Well, sort of.
Even though most teams don’t get going until a week from now, the Dodgers’ 2014 baseball season gets underway in just a few hours. The boys in blue go head-to-head against the Arizona Diamondbacks in a pair of games being played in Australia.
It’s an interesting change for the start of the season, despite the fact that “change” of any sort often seems a bit out of place in a game drowning in tradition. It shouldn’t be surprising to those who know me, but “tradition” is one of the things that keeps me close to the game. Or maybe it’s habit, I’m not sure. But I got used to inter-league play, so I’ll be fine with two games down under.
The more disturbing change for the season ahead is related to the way I and millions of other Dodgers’ fans will have to go without watching our team play much. The Dodgers sold their broadcast rights to Time Warner for billions of dollars and now Time Warner has created a dedicated Dodgers cable channel that more than 70% of the LA market does not have access to.
Steve Dilbeck broke it down well in his piece for the LA Times. I don’t really care about a 24/7 Dodgers channel. Frankly, I am pretty damn close to being done with cable altogether. Even though I love the team, and wish I had the station, I completely understand why all the other providers won’t pony up to pay the asking price for the channel.
Even with my love of the team, whether or not this channel is on my TV is not at the top of the list of factors that is determining how I pick a provider, or whether or not I actually have cable.
Baseball is a slow sport. A season is 162 games stretched out over half a year. It’s not really something that works as an “event” by today’s cultural standards. The best thing baseball had going for it–especially Dodgers’ baseball–was that you could always turn it on to make it part of your daily life.
The fact that we are about to go from having the most games on local broadcast (free) TV to having none is just sad. It means I won’t get to see Vin Scully in what might be his last season. It means I won’t get to follow the team as closely as a result. Coupled with the ticket prices (which aren’t too high but still make it a big financial commitment to take the family) it probably means I won’t get to see much of the Dodgers at all.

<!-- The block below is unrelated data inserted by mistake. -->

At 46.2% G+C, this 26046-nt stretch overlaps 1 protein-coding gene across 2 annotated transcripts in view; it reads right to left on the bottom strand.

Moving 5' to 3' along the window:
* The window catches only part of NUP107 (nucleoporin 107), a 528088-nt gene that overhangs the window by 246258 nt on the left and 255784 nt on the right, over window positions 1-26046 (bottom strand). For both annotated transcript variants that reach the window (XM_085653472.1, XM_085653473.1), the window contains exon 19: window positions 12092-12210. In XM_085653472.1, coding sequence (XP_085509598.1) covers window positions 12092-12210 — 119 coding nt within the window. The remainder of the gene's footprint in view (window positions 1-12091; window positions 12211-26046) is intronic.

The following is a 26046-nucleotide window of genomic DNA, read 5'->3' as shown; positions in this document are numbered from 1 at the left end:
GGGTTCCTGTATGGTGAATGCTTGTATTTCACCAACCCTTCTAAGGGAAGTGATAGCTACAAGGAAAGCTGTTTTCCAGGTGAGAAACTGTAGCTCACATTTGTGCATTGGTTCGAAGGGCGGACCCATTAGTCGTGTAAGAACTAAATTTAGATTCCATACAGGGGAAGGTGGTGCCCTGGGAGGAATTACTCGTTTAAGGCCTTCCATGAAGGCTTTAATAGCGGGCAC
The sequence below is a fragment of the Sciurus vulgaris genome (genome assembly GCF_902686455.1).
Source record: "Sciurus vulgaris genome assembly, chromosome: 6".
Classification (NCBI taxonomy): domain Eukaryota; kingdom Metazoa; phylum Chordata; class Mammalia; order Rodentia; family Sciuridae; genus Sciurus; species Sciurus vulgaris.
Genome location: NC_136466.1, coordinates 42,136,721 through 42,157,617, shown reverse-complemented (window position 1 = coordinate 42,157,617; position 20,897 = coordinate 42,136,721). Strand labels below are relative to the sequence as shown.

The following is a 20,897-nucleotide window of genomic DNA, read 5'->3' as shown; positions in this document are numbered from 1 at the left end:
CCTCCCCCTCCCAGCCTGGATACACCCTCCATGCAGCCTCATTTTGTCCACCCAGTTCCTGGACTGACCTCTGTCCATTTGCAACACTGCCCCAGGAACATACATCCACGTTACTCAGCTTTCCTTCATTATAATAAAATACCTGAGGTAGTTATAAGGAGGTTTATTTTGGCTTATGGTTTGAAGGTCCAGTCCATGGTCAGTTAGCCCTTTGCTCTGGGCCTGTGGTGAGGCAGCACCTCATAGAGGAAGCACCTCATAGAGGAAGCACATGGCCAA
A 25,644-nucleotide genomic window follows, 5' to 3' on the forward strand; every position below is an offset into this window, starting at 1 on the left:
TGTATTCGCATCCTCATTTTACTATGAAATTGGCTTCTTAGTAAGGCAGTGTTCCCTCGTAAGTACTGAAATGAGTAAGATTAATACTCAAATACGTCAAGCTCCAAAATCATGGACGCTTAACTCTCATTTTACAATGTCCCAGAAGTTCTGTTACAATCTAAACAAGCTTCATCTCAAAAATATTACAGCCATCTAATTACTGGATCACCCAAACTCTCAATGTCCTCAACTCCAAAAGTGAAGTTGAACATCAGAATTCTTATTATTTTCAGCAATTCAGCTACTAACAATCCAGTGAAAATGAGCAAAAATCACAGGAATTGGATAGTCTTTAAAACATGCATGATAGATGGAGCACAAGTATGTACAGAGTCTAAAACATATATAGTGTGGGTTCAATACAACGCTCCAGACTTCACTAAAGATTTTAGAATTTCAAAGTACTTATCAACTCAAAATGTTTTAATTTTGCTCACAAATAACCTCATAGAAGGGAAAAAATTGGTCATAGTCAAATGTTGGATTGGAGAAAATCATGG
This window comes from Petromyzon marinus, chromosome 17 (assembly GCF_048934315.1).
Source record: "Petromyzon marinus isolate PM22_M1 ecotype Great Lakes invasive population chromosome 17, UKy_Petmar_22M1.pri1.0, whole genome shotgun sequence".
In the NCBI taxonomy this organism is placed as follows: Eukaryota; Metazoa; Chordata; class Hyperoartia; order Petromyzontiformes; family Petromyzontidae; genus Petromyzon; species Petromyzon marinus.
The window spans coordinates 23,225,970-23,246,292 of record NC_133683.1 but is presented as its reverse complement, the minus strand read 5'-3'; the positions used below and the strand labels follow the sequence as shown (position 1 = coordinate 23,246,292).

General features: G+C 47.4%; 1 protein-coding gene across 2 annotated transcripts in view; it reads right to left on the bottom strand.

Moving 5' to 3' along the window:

Of course, I’ll still be a fan. And I’ll still follow the team. I have a radio and I listen to games using the MLB app quite a bit. But what about my kids?
I think this TV mess is going to do long term damage to baseball in LA. While I can enjoy a radio broadcast almost as much as a televised one, for my kids–and the millions of other LA kids who are just learning to like the game–it’s all about the visuals. The majority of them will never step foot into the stadium. And now a majority of them won’t get to even see the Dodgers play with their own eyes.
There is a race/class dimension to all of this, of course. The ones who will really suffer are a generation of working-class, Latino kids growing up without the Dodgers on their TV.
However this resolves itself in the coming months (or years), the Dodgers aren’t losing anything with me. I’m here loving them no matter what, and they got their billions from the deal.
But even one season off the TV screen is going to do something to my kids. They’re just learning the game, largely, by learning to watch it. They’re just starting to develop their love of the sport and, by extension, the team. The inability to watch is going to affect the level of love my kids develop for the team. And that’s a problem for the Dodgers’ future.
Anyways…enough complaining. As the title of this post suggests, I’m going to go now and fire up the radio for some early morning baseball from the other side of the globe. The start of my new tradition.